Writer/Director Mike Birbiglia (Don’t Think Twice)
Interview on The Tim Ferriss Show

Check out the Don’t Think Twice website to see when the movie will be playing in your area. Select theaters with include Q&A with cast and/or crew including Mike Birbiglia tonight and tomorrow in Los Angeles. I’ll look forward to seeing it in Central Florida at the Enzian in August.

Related posts:
“It’s all about emotions”—Jamusz Kaminsky
Pity, Fear, Catharsis
Del Close & Emotional Discovery
James L. Brooks on Chayefsky
40 Days of Emotions (The longest single sting of posts on this blog.)

P.S. The posts Finding Authentic Emotions (Part 1) and Part 2 touch on how Alex Blumberg found the emotional core of an interview he did with artist Ann Rea on the CreativeLive class Power Your Podcast with Storytelling.I just watched that class again online and I think Alex’s pre-interview and interview with Rea (and the finished edited results) are the best example discovering and capturing the creative process/emotions in real time that I’ve ever seen. (And a gamble that could have gone wrong in several places since it was recorded live.)

Alex learned a lot about storytelling from Ira Glass when the two worked together producing This American Life. Ira is also one of the producers of Don’t Think Twice.  (Read the post Ira Glass on Storytelling.)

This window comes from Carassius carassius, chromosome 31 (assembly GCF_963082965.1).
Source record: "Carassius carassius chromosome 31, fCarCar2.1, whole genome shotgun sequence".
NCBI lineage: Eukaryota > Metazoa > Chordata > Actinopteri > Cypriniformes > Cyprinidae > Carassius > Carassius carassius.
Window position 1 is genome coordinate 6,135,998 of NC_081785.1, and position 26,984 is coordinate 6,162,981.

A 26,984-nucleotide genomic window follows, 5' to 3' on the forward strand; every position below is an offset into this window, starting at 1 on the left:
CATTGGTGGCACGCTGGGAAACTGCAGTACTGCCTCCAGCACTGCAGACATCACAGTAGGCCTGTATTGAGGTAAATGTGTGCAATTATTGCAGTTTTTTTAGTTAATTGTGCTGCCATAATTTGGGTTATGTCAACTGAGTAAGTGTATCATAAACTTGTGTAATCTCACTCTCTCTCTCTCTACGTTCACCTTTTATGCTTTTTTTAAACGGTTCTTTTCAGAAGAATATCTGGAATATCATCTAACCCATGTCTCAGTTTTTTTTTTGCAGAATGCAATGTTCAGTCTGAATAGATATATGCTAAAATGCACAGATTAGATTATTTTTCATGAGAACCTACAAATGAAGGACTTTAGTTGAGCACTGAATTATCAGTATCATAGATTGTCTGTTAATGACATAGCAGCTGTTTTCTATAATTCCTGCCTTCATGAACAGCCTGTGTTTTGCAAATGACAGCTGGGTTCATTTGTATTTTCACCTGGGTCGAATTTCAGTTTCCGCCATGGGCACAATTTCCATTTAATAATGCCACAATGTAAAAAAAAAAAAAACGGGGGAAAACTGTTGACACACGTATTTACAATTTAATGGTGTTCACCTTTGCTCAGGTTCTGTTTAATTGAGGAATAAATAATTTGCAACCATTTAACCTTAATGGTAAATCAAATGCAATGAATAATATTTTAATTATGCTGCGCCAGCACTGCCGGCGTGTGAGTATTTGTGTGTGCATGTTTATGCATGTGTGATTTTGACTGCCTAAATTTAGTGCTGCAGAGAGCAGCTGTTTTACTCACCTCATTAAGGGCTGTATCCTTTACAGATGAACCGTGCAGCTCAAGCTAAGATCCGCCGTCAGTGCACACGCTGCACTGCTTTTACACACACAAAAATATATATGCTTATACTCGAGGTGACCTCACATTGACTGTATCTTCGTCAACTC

Scott W. Smith

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“I’m saying you are stuck in Wichita.”
Del Griffith (John Candy)
Planes, Trains and Automobiles

On Thanksgiving Day 2013 I decided to challenge myself to a movie mash-up. Could I take a classic 26 year old Thanksgiving story (Planes, Trains and Automobiles) and somehow connect it with a movie that is currently number one in the box office this Thanksgiving (Hunger Games: Catching Fire). According to Box Office Mojo Planes had a total gross of just under $50 million—Catching Fire made more than that its opening day and has gone on to make more than $300 million worldwide in the first six days of its theatrical release. 

Granted Planes was released in 1987 so you’d have to adjust those numbers to be an equal comparison, but the truth is that John Hughes written and directed film starring Steve Martin and John Candy was far below the box office winner (Three Men and a Baby) the year it was release. But when was the last time you heard anybody talking about Three Men and a Baby or quoting lines from that movie?

Like every year, 1987 had its share of memorable films that have endured. Some did well at the box office (Fatal Attraction) and others didn’t find their audience until later (The Princess Bride). But what makes Planes, Trains and Automobiles continue to entertain and please audiences today?

“Some movies are obviously great. Others gradually thrust their greatness upon us. When ‘Planes, Trains and Automobiles’ was released in 1987, I enjoyed it immensely, gave it a favorable review and moved on. But the movie continued to live in my memory. Like certain other popular entertainments (‘It’s a Wonderful Life,’ ‘E.T. The Extra-Terrestrial,’ ‘Casablanca’) it not only contained a universal theme, but also matched it with the right actors and story, so that it shrugged off the other movies of its kind and stood above them in a kind of perfection. This is the only movie our family watches as a custom, most every Thanksgiving….The buried story engine of ‘Planes, Trains and Automobiles’ is not slowly growing friendship or odd-couple hostility (devices a lesser film might have employed), but empathy. It is about understanding how the other guy feels.”